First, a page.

The theoretical tendency to found a definition of cinema in the status of the image, its connection to an existing, physical reality, can largely be traced to the work of influential French theorist Andre Bazin, who argued for the basic realism of cinema due to the photographic image’s unique ontological qualities. For Bazin, photography had an almost mystical connection to the objects it captured, with the camera creating something beyond a simple representation of those objects, an image that possessed some of the reality of the original. Bazin’s use of terms like “fingerprint,” “mould,” and “impression” to describe this relationship between photography and the world led others to link his theories of cinematic realism to the idea of the “index,” instances when an existential bond exists between objects and their representations. A fingerprint, for example, is the result of physical contact – a finger touches a surface and makes a mark. This connection gives the print a different status than, for example, a drawing of a finger, in which no such bond exists between the object and its representation. Light rays bouncing off an object, entering a camera, and being fixed on a photographic medium, it is argued, represent an analogous process.
Because of this connection between the image and what it represents, photography tells us, unlike any other medium, that what it captures had really been there at some point in time. In animation, on the other hand, there is no such connection, since while animated images may gain an added sense of reality by infusing drawings with movement, they are still drawings, representations of people and things that never existed.
Basing a definition of cinema on photography and realism, on a camera capturing an extant reality, necessarily excludes traditional drawn animation, but greater difficulties arise when the definition of animation is expanded to other forms beyond 2D drawn cels.
Stop-motion animation, like live-action cinema, involves the photography of real objects in real spaces. The characters in stop-motion are unable to move without the intervention of the animators, who physically manipulate them for each frame, but they nonetheless have physical existence like their live-action counterparts and are reproduced with the same level of realism live-action photography is capable of, even if a puppet or clay figure is what’s being reproduced. A real camera is used, and the animators must make decisions about lenses, focus, and light levels like a live-action director. Like drawn 2D animation, however, the result of this process is a series of still images that are only invested with the illusion of life and movement when run through a projector. The objects are physically real – they did and may still exist – but their movement is not, putting stop-motion animation in an uncertain position. It is similar to live-action in its basis in photography, but is still animation – animated live-action.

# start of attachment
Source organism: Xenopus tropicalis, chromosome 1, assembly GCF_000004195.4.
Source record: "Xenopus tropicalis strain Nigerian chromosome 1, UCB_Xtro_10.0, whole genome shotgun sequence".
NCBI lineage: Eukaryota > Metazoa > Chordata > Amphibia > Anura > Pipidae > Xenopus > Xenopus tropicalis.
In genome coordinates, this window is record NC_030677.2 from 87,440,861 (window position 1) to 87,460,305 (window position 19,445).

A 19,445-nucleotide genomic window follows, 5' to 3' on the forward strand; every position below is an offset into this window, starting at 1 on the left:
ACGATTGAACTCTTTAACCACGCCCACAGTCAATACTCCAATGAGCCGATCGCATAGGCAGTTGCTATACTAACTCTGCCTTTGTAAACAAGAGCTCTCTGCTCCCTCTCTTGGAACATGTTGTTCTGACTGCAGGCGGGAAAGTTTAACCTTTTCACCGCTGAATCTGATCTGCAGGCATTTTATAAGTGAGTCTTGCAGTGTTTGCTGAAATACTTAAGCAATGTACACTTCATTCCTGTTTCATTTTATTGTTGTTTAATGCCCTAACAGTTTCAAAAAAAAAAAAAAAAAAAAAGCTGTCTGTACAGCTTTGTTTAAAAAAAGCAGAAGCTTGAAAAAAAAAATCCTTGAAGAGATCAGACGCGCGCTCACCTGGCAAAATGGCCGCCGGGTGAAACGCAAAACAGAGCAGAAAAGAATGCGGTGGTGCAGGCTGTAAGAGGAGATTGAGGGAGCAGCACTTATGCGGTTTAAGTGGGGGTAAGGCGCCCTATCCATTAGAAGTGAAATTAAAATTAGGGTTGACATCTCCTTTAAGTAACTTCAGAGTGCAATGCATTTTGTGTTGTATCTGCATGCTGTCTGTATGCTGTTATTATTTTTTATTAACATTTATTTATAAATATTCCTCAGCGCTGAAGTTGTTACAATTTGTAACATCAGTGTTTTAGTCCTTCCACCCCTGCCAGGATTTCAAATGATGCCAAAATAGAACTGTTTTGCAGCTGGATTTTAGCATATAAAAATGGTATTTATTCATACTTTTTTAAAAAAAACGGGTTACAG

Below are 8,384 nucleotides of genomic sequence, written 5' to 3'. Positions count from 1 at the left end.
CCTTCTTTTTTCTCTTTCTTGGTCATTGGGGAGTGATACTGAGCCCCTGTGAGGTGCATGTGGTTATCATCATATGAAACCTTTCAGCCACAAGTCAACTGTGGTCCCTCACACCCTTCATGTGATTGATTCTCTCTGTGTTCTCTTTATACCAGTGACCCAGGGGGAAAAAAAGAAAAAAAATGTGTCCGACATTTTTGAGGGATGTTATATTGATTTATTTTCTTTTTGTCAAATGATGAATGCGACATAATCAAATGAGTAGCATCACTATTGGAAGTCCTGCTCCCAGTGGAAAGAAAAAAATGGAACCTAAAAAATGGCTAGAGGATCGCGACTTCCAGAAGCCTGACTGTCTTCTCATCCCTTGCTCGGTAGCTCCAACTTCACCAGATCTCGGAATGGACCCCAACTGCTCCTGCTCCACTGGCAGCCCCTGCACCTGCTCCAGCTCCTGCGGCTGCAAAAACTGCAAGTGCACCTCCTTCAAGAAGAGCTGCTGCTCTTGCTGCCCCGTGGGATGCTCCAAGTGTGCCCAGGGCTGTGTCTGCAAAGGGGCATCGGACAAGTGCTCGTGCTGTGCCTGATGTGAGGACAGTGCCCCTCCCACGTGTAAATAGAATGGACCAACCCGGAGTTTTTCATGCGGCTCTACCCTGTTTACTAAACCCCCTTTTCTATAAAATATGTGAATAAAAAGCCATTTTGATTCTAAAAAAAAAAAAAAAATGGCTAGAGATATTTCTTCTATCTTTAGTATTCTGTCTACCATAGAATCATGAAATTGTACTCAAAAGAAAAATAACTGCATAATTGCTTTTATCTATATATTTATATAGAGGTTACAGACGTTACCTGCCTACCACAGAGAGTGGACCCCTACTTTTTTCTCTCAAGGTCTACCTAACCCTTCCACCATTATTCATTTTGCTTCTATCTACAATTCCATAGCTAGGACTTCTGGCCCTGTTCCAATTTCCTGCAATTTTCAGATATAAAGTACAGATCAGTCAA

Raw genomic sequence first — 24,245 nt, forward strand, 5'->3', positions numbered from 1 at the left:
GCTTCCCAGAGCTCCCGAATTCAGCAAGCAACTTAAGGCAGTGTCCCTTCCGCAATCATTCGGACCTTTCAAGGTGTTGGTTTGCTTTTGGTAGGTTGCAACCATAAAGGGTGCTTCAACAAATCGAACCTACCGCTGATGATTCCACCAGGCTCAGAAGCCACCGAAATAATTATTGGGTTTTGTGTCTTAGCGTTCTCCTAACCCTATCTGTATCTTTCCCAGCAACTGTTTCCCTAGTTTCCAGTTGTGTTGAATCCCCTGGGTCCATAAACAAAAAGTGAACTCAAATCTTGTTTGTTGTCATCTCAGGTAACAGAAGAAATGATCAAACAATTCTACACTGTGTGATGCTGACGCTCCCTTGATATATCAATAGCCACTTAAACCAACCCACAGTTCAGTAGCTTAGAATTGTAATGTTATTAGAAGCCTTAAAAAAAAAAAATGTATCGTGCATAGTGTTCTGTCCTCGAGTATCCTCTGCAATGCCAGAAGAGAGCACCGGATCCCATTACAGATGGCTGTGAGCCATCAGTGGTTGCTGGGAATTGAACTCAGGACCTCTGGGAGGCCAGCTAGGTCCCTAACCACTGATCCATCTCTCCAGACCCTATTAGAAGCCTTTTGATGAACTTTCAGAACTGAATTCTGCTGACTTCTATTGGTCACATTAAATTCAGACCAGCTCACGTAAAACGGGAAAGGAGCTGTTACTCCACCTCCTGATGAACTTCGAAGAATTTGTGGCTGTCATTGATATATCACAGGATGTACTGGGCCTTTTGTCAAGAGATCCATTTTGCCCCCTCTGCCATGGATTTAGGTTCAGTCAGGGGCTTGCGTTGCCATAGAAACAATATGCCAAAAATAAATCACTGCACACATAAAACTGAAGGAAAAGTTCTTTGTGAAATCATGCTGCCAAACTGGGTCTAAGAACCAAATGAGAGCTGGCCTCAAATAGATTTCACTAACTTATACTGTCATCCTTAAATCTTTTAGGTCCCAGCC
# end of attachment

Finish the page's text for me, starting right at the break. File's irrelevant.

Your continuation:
More problems arise when new technologies in computer animation are thrown into the mix. DreamWorks recently unveiled their Apollo system, which allows animators to make changes to the image and to render them in real time using only a tablet and a stylus. Watching computer animators use the system is like watching stop-motion animators manipulate a real figure, if, admittedly, at one remove. While the characters still have no physical existence, the process of manipulating a digital body in digital space is more akin to the process of stop-motion animation than to drawing and photographing individual frames. There is a figure waiting to be moved in space even if that figure and space are created digitally rather than with clay, plastic, wood, and paint. Something similar could be said about animated films created by hacking video games, since the filmmaker is making use of a pre-existing set of characters in a pre-existing space.
These examples do not prove that theorists are wrong to claim that there is something different about a photographed image compared to an animated one. Yet, because the attempt to seek the distinctness of animation often serves, as Paul Ward argues, as a “rhetorical manoeuvre, a staking of animation’s right to be studied in and of itself,” animation scholars have often made overly grand claims for their subject that range from lionizing animation as more imaginative and open to creativity than live-action, to arguing that its freedom from the burden of representing reality affords it a metaphysical depth live-action doesn’t possess.